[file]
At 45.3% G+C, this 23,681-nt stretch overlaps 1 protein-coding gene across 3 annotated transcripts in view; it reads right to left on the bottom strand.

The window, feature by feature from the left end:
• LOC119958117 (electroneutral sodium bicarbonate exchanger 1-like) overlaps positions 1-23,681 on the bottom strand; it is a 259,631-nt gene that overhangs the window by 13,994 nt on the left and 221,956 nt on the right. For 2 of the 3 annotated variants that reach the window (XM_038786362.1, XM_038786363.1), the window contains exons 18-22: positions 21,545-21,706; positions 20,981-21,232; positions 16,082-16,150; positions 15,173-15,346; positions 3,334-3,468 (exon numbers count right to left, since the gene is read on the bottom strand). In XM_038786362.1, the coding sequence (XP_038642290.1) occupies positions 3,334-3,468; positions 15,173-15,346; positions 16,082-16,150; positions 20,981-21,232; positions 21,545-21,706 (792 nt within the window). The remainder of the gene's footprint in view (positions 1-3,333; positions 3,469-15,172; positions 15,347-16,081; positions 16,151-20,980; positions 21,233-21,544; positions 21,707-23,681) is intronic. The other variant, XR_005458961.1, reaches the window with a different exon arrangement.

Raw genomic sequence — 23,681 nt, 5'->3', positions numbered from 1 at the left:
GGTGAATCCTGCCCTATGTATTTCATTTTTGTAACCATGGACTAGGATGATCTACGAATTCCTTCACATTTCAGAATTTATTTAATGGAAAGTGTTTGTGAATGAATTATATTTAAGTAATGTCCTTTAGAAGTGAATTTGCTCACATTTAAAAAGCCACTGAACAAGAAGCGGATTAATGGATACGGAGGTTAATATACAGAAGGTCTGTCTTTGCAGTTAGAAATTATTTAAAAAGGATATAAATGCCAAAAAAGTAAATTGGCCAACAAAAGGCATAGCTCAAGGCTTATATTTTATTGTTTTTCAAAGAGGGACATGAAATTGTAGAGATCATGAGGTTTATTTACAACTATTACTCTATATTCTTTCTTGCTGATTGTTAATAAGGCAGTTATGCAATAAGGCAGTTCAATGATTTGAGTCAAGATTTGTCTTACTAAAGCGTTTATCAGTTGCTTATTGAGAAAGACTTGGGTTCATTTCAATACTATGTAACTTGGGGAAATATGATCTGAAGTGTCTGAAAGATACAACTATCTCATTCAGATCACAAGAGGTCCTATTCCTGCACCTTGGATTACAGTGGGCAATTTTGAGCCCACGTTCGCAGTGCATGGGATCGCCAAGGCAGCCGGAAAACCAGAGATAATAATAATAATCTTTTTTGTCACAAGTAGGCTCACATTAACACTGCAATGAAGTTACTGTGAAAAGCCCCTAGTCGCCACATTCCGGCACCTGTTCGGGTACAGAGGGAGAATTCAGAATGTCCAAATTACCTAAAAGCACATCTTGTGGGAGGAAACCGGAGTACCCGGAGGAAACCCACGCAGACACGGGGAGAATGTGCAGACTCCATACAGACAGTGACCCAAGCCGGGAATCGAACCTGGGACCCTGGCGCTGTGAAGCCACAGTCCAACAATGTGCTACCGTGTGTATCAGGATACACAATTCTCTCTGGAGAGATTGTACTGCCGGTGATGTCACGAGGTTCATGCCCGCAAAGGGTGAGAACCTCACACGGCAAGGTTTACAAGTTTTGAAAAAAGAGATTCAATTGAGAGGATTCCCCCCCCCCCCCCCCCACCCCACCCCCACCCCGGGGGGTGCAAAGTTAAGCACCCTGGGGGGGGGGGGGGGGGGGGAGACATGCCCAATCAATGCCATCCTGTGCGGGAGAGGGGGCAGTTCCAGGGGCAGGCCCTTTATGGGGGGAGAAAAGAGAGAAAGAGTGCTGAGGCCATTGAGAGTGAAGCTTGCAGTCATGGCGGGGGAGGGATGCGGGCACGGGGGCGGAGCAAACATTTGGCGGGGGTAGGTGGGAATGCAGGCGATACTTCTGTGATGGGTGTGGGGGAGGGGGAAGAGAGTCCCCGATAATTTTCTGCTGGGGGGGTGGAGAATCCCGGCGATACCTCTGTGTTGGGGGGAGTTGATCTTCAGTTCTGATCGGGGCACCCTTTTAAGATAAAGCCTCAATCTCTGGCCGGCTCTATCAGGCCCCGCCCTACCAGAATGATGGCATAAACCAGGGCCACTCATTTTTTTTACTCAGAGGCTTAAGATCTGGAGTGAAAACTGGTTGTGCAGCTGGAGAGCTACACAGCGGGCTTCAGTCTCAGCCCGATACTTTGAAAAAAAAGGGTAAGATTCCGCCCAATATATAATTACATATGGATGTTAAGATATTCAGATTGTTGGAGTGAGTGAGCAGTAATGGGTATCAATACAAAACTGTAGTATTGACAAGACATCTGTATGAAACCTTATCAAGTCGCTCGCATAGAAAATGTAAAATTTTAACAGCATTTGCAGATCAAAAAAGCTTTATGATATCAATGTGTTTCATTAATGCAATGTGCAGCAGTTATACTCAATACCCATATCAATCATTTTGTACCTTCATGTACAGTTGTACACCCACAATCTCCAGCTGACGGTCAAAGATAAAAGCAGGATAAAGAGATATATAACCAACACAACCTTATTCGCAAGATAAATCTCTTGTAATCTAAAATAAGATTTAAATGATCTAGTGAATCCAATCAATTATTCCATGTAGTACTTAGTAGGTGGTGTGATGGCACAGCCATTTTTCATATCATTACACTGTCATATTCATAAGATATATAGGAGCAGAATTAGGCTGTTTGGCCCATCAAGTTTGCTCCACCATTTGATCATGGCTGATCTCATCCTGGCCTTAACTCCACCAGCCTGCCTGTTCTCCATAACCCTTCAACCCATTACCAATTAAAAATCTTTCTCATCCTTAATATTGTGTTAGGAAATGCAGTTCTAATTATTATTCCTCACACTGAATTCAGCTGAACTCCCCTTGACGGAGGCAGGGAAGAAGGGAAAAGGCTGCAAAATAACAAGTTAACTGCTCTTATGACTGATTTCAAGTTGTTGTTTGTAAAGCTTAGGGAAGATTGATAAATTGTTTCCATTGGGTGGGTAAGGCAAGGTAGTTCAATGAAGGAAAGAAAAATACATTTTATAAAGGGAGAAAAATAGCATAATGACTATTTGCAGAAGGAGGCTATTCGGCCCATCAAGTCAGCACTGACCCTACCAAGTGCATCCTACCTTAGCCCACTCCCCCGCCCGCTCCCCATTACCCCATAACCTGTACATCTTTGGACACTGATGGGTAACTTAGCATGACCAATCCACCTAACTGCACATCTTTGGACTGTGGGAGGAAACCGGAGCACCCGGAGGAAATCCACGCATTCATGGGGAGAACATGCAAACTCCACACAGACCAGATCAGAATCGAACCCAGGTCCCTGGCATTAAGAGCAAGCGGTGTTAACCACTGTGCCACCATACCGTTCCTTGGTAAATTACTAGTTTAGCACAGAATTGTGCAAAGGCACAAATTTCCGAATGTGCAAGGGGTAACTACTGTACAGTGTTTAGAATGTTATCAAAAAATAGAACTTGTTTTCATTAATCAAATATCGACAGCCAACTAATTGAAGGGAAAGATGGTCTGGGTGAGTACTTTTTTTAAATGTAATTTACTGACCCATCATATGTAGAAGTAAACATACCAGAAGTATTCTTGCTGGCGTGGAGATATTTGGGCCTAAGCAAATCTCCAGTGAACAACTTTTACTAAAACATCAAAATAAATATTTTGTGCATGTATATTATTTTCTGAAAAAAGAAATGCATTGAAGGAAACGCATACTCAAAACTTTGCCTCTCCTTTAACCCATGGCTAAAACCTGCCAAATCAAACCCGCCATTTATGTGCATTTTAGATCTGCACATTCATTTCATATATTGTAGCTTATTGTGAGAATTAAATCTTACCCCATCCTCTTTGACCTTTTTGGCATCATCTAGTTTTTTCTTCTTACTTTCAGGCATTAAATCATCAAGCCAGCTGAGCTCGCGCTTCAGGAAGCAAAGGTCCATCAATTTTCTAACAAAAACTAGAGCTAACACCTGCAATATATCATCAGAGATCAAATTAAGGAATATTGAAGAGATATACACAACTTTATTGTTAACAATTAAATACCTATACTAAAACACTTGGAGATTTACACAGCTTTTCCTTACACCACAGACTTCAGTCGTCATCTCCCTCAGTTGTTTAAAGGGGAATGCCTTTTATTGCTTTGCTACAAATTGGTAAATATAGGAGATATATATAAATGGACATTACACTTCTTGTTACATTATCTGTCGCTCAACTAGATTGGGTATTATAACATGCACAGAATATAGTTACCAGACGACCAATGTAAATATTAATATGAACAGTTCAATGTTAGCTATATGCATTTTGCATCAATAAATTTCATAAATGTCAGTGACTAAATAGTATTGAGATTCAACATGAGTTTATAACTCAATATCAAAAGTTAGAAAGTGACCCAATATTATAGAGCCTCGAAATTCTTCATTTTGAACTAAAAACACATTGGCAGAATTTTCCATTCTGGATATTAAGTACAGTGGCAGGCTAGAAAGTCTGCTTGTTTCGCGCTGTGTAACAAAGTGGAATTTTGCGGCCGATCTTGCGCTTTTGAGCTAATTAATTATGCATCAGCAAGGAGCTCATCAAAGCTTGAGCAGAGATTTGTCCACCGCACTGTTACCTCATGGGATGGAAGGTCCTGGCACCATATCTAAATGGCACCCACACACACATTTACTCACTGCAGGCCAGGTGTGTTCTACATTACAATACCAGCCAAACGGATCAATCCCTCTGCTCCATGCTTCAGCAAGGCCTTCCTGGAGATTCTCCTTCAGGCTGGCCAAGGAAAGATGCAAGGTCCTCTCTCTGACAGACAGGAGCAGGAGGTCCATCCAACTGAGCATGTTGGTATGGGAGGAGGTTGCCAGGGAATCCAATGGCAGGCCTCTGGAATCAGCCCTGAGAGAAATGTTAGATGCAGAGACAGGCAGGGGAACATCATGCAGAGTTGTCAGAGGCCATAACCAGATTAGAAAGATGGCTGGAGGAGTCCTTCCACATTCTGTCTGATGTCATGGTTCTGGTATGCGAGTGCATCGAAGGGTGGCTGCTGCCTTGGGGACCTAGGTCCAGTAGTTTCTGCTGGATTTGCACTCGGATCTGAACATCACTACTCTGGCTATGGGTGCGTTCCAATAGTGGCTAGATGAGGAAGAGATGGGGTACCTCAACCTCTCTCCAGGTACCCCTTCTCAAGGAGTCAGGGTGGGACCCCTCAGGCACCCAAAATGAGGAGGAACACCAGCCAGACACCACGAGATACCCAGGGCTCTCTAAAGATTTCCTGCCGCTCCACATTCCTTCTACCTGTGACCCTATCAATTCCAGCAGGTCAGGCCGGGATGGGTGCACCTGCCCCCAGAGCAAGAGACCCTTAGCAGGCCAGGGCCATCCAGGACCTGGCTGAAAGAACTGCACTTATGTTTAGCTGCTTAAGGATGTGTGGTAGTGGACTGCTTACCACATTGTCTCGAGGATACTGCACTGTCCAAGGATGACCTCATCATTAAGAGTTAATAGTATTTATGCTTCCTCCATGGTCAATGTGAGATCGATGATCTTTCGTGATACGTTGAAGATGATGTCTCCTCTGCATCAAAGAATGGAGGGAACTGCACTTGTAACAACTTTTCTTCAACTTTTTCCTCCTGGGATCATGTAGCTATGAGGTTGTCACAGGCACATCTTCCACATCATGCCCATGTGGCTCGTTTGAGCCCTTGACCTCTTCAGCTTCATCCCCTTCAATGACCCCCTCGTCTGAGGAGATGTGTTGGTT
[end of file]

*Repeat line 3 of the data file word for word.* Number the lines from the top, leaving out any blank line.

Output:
• LOC119958117 (electroneutral sodium bicarbonate exchanger 1-like) overlaps positions 1-23,681 on the bottom strand; it is a 259,631-nt gene that overhangs the window by 13,994 nt on the left and 221,956 nt on the right. For 2 of the 3 annotated variants that reach the window (XM_038786362.1, XM_038786363.1), the window contains exons 18-22: positions 21,545-21,706; positions 20,981-21,232; positions 16,082-16,150; positions 15,173-15,346; positions 3,334-3,468 (exon numbers count right to left, since the gene is read on the bottom strand). In XM_038786362.1, the coding sequence (XP_038642290.1) occupies positions 3,334-3,468; positions 15,173-15,346; positions 16,082-16,150; positions 20,981-21,232; positions 21,545-21,706 (792 nt within the window). The remainder of the gene's footprint in view (positions 1-3,333; positions 3,469-15,172; positions 15,347-16,081; positions 16,151-20,980; positions 21,233-21,544; positions 21,707-23,681) is intronic. The other variant, XR_005458961.1, reaches the window with a different exon arrangement.